5. You might have to pay additional taxes
If you are wealthy you will probably face some new taxes to help subsidize insurance premiums for folks who are less well off. For example if your adjusted gross income is more than $200,000 (individual) or $250,000 (joint-filing) expect to pay an extra 3.8% on your investment income and 0.9% additional Medicare premium. There are a host of other taxes and changes. Those include a 40% tax on so-called “Cadillac” health plans, as well as a 10% tax on tanning services.

6. Your insurance can’t be cancelled, but your rates can go up.
The good news here is that even if you get sick your insurer cannot cancel your insurance or jack your rates up. That is not to say that rates cannot go up every year, but at least they will be based on the experience of everyone in your class, not just you.

7. If you don’t have coverage you will have to pay a tax.
The idea here is to make sure everybody has health insurance. The penalties for not having health insurance start out small in 2014 ($95 for those making between $9,500 and $37,000), and increase to $695 by 2016. If you make more than $37,000 there is a complicated formula to determine the penalty, which in no case can go above the cost of a “bronze” plan (for those making more than $200,000 per year).

Bottom Line
Perhaps no other in American history has generated such controversy, passion, and misinformation. We hope this article has helped set out the basic facts that you need to be concerned about as a baby boomer. The new law might be a benefit to you (particularly if you have a pre-existing condition) or don’t have much income. It might cost you if you are a big earner. Either way, the law is about to be implemented (for the moment!), so you might as well get prepared for it.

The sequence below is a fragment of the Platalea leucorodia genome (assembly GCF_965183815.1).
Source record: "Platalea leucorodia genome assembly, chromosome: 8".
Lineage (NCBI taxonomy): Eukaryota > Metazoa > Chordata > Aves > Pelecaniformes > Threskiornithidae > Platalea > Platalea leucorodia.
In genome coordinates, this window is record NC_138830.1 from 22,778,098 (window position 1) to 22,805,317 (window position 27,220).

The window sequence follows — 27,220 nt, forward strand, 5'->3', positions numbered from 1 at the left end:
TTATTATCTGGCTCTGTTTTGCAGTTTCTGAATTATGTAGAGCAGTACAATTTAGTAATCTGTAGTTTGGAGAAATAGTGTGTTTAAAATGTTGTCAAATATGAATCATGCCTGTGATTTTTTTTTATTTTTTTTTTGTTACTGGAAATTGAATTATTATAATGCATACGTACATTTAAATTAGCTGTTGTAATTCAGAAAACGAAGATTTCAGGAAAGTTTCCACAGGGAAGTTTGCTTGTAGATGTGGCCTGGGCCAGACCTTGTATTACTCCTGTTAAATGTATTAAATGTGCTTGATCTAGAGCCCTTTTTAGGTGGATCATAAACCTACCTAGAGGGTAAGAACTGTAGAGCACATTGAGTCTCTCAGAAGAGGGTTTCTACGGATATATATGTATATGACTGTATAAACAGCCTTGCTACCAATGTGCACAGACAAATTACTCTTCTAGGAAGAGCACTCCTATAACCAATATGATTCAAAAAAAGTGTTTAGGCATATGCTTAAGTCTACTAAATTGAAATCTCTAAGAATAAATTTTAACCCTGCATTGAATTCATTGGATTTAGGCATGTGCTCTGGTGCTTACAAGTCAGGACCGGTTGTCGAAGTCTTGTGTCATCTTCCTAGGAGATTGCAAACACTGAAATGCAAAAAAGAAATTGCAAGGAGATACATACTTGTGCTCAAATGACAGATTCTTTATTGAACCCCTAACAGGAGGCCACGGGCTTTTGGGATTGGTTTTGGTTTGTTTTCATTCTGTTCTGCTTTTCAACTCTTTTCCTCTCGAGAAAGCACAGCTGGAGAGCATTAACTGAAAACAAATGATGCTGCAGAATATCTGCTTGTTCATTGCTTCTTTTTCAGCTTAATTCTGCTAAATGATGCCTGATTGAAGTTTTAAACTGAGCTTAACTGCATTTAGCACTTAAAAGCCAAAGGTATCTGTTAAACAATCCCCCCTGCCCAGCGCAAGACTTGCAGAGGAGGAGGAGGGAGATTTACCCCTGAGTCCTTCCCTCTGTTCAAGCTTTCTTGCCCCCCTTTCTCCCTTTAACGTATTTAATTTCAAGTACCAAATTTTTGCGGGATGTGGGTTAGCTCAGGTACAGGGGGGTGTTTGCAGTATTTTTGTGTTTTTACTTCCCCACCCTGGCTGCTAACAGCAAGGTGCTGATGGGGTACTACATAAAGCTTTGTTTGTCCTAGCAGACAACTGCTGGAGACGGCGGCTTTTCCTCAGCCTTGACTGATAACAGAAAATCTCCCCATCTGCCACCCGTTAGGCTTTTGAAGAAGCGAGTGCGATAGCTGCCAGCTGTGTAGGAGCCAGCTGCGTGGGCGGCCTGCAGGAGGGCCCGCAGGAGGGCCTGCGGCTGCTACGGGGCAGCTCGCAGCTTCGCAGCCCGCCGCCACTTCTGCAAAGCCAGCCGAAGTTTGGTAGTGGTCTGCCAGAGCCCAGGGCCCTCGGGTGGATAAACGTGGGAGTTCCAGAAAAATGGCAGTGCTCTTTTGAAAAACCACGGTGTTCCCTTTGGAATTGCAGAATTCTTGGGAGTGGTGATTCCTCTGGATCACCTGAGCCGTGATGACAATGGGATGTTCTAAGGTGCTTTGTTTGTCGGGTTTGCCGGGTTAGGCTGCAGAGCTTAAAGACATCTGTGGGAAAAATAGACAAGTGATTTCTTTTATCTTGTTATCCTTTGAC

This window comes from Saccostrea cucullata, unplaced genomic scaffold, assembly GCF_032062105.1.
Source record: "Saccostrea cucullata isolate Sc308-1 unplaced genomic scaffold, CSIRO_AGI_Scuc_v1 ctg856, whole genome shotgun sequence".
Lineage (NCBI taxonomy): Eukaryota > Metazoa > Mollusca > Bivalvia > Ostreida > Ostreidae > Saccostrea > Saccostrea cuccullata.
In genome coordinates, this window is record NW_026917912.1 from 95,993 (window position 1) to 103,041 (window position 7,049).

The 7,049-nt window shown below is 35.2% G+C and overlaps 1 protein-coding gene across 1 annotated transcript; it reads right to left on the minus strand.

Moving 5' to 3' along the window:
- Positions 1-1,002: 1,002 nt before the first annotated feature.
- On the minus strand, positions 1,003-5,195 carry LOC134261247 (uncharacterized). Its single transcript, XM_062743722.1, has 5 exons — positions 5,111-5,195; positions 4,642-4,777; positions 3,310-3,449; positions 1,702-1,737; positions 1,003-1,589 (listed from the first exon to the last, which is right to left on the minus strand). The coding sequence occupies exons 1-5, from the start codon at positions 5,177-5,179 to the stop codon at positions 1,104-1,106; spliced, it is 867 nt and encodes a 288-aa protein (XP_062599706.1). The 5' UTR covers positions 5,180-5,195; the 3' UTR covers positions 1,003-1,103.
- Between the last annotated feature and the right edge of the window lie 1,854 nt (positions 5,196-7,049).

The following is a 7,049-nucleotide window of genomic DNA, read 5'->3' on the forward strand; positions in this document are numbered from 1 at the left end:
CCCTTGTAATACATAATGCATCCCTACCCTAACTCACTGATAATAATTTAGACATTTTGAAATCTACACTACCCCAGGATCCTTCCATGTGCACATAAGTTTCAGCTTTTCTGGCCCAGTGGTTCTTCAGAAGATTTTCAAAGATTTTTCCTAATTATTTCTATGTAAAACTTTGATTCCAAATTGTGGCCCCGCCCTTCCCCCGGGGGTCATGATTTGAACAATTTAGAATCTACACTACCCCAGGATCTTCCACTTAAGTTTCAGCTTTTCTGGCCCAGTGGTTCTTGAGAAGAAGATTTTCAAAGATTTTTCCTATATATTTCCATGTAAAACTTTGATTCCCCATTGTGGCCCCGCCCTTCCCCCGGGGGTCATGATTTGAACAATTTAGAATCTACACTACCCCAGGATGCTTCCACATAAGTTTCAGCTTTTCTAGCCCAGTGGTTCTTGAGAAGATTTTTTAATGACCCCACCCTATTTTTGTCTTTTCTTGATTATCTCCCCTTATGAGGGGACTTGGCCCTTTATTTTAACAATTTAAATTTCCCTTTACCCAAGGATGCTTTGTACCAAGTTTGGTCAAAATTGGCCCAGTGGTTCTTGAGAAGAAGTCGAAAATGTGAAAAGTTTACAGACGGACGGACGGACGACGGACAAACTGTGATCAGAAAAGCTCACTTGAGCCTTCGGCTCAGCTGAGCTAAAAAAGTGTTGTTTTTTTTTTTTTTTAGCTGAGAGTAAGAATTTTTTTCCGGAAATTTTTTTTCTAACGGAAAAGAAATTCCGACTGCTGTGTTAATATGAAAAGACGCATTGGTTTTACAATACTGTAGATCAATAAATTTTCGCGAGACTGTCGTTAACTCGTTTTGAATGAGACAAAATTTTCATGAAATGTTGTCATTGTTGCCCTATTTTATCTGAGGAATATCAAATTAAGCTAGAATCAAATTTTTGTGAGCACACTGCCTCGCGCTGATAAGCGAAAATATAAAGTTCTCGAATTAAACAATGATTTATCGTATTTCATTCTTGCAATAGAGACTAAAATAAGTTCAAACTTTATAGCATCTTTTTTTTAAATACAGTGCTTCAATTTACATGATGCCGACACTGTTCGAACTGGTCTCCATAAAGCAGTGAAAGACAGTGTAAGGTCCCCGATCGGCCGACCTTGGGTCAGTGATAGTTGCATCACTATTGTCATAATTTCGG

We have done our best to present the facts and helpful links to more resources about this dramatic new change in the health insurance landscape. If you have some good resources the rest of us should know about, please add them as Comments. Likewise if you have opinions about the best coverages to take or your experiences with registering at a health insurance exchange, we would all love to hear about them. However, the one thing we don’t want to hear about is political rants about Obamacare, pro or con. As Sgt Friday said, “Just the facts, m’am”. Political comments will be removed.

For further reading
Results of Topretirements poll about Medicare
Prices Set for New Health Care Exchanges (Wall St. Journal online
So You Are Turning 65 – Your Medicare Guide 101
5 Things to Know About Obama Care Coverage (Yahoo.Finance)

Posted by Admin on September 23rd, 2013


  1. Thank you for another excellent, and well researched article on an extremely important topic. The links provided are a huge help in attempting to answer secondary questions and smoothing the process of navigating the new “health care” system.
    You folks at have always been helpful with articles targeted to the needs of retirees and “soon to be” retirees, but this health care information has taken your team up to a new and much higher level of service to each of us….thanks! 😎

    Editor’s Comment: Thanks Dave. Your kind words mean a lot. Glad to help, this is a complex subject and the need to know is great.

    by Dave C. — September 24, 2013

  2. Ditto Dave C. I appreciate the info written in a clear and concise laymen’s language that anyone will be able to understand.